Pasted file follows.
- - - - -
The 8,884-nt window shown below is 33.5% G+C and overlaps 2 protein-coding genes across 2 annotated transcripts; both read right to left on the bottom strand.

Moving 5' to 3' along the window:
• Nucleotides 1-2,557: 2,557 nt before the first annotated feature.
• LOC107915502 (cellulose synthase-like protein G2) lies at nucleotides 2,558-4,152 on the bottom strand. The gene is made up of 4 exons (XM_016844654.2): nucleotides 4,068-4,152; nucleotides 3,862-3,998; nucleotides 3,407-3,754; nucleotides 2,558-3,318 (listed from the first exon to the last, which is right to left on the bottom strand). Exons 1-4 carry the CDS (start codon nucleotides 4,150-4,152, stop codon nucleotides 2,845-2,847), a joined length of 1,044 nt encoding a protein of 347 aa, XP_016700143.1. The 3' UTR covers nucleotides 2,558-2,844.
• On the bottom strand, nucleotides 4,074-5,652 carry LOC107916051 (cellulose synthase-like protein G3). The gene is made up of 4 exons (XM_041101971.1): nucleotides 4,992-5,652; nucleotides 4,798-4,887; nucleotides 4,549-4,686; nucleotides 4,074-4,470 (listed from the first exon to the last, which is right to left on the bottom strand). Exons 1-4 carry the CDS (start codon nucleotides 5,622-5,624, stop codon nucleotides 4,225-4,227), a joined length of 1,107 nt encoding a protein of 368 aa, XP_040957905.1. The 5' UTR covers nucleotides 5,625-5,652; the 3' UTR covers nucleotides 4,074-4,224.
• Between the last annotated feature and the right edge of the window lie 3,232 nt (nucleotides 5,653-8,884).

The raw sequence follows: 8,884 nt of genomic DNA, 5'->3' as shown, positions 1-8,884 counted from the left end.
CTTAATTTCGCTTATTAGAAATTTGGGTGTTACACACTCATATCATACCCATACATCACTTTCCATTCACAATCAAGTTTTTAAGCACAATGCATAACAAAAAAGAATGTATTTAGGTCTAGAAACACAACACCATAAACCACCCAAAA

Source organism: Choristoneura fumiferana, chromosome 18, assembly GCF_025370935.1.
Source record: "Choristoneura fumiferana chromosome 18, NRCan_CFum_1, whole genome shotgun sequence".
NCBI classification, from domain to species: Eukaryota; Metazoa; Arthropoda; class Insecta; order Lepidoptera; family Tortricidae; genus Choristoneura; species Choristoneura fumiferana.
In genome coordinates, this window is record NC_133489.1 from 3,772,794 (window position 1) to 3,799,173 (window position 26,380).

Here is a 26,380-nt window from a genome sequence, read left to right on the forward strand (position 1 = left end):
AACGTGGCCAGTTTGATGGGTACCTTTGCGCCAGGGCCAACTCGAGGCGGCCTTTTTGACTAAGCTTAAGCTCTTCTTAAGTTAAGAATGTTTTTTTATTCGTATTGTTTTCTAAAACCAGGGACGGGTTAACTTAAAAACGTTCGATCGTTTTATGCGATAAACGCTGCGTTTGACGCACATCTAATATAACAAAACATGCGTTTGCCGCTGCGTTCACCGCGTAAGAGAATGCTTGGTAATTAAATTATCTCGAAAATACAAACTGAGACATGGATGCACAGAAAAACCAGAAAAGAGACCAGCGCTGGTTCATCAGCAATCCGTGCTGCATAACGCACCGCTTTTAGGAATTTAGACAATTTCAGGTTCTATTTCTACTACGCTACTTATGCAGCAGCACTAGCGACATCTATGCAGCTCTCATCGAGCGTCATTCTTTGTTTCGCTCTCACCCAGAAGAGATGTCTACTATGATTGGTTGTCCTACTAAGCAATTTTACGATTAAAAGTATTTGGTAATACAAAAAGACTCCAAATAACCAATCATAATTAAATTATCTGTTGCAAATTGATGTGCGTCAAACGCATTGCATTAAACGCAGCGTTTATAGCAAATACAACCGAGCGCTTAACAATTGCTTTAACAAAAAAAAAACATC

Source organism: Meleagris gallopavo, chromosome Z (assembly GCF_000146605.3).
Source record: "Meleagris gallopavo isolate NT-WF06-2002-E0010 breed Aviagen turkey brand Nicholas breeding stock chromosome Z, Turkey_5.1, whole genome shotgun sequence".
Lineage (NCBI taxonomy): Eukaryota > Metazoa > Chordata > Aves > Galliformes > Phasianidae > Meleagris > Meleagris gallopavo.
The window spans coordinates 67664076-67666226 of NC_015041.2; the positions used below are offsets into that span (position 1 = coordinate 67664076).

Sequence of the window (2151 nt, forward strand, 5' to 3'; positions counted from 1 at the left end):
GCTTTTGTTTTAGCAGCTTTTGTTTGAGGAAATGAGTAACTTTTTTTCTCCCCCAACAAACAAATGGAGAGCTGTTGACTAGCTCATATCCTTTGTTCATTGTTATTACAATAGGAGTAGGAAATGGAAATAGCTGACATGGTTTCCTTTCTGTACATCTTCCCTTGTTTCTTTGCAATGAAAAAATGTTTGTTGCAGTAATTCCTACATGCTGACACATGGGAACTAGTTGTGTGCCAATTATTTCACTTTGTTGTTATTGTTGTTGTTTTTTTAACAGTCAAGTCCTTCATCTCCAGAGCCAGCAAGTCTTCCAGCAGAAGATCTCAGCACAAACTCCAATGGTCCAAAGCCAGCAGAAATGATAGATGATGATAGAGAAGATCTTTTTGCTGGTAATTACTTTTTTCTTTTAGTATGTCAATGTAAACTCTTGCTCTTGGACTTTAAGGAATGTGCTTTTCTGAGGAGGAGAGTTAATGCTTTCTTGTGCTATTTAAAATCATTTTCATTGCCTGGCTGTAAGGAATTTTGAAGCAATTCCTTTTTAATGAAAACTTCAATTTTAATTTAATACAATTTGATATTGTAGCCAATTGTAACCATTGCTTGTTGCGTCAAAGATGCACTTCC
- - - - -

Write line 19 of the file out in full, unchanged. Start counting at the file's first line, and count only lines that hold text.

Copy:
Sequence of the window (2151 nt, forward strand, 5' to 3'; positions counted from 1 at the left end):